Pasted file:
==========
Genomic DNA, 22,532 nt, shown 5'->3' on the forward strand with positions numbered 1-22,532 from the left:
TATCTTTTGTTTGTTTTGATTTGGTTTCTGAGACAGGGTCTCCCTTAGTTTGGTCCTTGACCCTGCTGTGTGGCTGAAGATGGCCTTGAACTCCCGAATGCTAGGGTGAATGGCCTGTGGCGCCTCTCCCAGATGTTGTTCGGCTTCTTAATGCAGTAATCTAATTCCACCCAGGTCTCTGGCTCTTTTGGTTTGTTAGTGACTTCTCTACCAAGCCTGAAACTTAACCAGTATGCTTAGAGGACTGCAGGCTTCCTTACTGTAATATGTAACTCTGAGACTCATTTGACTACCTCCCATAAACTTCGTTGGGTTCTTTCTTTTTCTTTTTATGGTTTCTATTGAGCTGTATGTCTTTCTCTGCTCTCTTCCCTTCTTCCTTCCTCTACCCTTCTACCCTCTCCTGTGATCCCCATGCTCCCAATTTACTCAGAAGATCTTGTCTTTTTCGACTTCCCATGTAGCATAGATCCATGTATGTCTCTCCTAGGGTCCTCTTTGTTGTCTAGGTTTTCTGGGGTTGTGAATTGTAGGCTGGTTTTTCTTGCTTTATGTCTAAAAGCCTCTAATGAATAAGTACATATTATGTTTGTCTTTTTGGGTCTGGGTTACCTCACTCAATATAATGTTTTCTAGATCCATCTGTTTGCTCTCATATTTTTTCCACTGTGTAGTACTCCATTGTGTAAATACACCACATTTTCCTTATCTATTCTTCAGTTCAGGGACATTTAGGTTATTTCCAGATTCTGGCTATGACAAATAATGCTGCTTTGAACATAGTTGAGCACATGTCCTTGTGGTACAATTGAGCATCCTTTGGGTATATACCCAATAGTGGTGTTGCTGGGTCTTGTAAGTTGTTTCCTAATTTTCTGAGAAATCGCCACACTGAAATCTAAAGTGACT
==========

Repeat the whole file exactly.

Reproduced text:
Genomic DNA, 22,532 nt, shown 5'->3' on the forward strand with positions numbered 1-22,532 from the left:
TATCTTTTGTTTGTTTTGATTTGGTTTCTGAGACAGGGTCTCCCTTAGTTTGGTCCTTGACCCTGCTGTGTGGCTGAAGATGGCCTTGAACTCCCGAATGCTAGGGTGAATGGCCTGTGGCGCCTCTCCCAGATGTTGTTCGGCTTCTTAATGCAGTAATCTAATTCCACCCAGGTCTCTGGCTCTTTTGGTTTGTTAGTGACTTCTCTACCAAGCCTGAAACTTAACCAGTATGCTTAGAGGACTGCAGGCTTCCTTACTGTAATATGTAACTCTGAGACTCATTTGACTACCTCCCATAAACTTCGTTGGGTTCTTTCTTTTTCTTTTTATGGTTTCTATTGAGCTGTATGTCTTTCTCTGCTCTCTTCCCTTCTTCCTTCCTCTACCCTTCTACCCTCTCCTGTGATCCCCATGCTCCCAATTTACTCAGAAGATCTTGTCTTTTTCGACTTCCCATGTAGCATAGATCCATGTATGTCTCTCCTAGGGTCCTCTTTGTTGTCTAGGTTTTCTGGGGTTGTGAATTGTAGGCTGGTTTTTCTTGCTTTATGTCTAAAAGCCTCTAATGAATAAGTACATATTATGTTTGTCTTTTTGGGTCTGGGTTACCTCACTCAATATAATGTTTTCTAGATCCATCTGTTTGCTCTCATATTTTTTCCACTGTGTAGTACTCCATTGTGTAAATACACCACATTTTCCTTATCTATTCTTCAGTTCAGGGACATTTAGGTTATTTCCAGATTCTGGCTATGACAAATAATGCTGCTTTGAACATAGTTGAGCACATGTCCTTGTGGTACAATTGAGCATCCTTTGGGTATATACCCAATAGTGGTGTTGCTGGGTCTTGTAAGTTGTTTCCTAATTTTCTGAGAAATCGCCACACTGAAATCTAAAGTGACT